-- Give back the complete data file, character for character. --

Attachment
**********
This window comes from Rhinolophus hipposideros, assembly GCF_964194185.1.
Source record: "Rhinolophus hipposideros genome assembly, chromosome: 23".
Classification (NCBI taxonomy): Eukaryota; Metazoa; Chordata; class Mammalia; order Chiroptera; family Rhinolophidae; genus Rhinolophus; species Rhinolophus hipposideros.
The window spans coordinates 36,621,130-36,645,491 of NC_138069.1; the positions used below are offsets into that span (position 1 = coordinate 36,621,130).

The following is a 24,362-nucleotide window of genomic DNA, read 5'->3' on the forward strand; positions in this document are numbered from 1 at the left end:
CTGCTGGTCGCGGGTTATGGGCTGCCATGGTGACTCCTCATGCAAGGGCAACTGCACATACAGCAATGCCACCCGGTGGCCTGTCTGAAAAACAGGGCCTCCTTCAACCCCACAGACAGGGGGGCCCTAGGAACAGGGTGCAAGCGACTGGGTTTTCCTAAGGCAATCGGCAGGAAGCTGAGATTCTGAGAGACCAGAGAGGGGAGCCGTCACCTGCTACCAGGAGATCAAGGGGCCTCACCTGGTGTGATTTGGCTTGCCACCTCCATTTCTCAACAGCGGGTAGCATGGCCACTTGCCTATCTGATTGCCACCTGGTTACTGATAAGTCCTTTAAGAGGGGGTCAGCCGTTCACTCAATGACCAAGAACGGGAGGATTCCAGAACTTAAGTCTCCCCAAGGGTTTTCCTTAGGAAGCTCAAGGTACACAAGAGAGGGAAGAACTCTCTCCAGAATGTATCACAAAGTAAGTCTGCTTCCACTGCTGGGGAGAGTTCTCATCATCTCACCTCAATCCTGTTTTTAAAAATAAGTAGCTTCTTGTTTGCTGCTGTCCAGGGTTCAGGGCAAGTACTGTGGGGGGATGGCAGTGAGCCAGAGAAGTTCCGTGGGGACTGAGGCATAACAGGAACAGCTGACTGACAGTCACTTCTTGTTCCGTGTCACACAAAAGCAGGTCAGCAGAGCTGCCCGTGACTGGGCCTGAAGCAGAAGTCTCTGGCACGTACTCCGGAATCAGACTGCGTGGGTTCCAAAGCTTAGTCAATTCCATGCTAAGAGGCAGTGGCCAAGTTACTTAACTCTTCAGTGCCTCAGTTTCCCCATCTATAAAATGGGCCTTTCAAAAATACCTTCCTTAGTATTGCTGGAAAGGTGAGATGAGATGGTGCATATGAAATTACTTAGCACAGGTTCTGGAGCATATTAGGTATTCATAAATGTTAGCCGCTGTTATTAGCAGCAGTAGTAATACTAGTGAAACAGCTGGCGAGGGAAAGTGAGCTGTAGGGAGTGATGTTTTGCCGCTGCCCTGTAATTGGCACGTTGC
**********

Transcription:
This window comes from Rhinolophus hipposideros, assembly GCF_964194185.1.
Source record: "Rhinolophus hipposideros genome assembly, chromosome: 23".
Classification (NCBI taxonomy): Eukaryota; Metazoa; Chordata; class Mammalia; order Chiroptera; family Rhinolophidae; genus Rhinolophus; species Rhinolophus hipposideros.
The window spans coordinates 36,621,130-36,645,491 of NC_138069.1; the positions used below are offsets into that span (position 1 = coordinate 36,621,130).

The following is a 24,362-nucleotide window of genomic DNA, read 5'->3' on the forward strand; positions in this document are numbered from 1 at the left end:
CTGCTGGTCGCGGGTTATGGGCTGCCATGGTGACTCCTCATGCAAGGGCAACTGCACATACAGCAATGCCACCCGGTGGCCTGTCTGAAAAACAGGGCCTCCTTCAACCCCACAGACAGGGGGGCCCTAGGAACAGGGTGCAAGCGACTGGGTTTTCCTAAGGCAATCGGCAGGAAGCTGAGATTCTGAGAGACCAGAGAGGGGAGCCGTCACCTGCTACCAGGAGATCAAGGGGCCTCACCTGGTGTGATTTGGCTTGCCACCTCCATTTCTCAACAGCGGGTAGCATGGCCACTTGCCTATCTGATTGCCACCTGGTTACTGATAAGTCCTTTAAGAGGGGGTCAGCCGTTCACTCAATGACCAAGAACGGGAGGATTCCAGAACTTAAGTCTCCCCAAGGGTTTTCCTTAGGAAGCTCAAGGTACACAAGAGAGGGAAGAACTCTCTCCAGAATGTATCACAAAGTAAGTCTGCTTCCACTGCTGGGGAGAGTTCTCATCATCTCACCTCAATCCTGTTTTTAAAAATAAGTAGCTTCTTGTTTGCTGCTGTCCAGGGTTCAGGGCAAGTACTGTGGGGGGATGGCAGTGAGCCAGAGAAGTTCCGTGGGGACTGAGGCATAACAGGAACAGCTGACTGACAGTCACTTCTTGTTCCGTGTCACACAAAAGCAGGTCAGCAGAGCTGCCCGTGACTGGGCCTGAAGCAGAAGTCTCTGGCACGTACTCCGGAATCAGACTGCGTGGGTTCCAAAGCTTAGTCAATTCCATGCTAAGAGGCAGTGGCCAAGTTACTTAACTCTTCAGTGCCTCAGTTTCCCCATCTATAAAATGGGCCTTTCAAAAATACCTTCCTTAGTATTGCTGGAAAGGTGAGATGAGATGGTGCATATGAAATTACTTAGCACAGGTTCTGGAGCATATTAGGTATTCATAAATGTTAGCCGCTGTTATTAGCAGCAGTAGTAATACTAGTGAAACAGCTGGCGAGGGAAAGTGAGCTGTAGGGAGTGATGTTTTGCCGCTGCCCTGTAATTGGCACGTTGC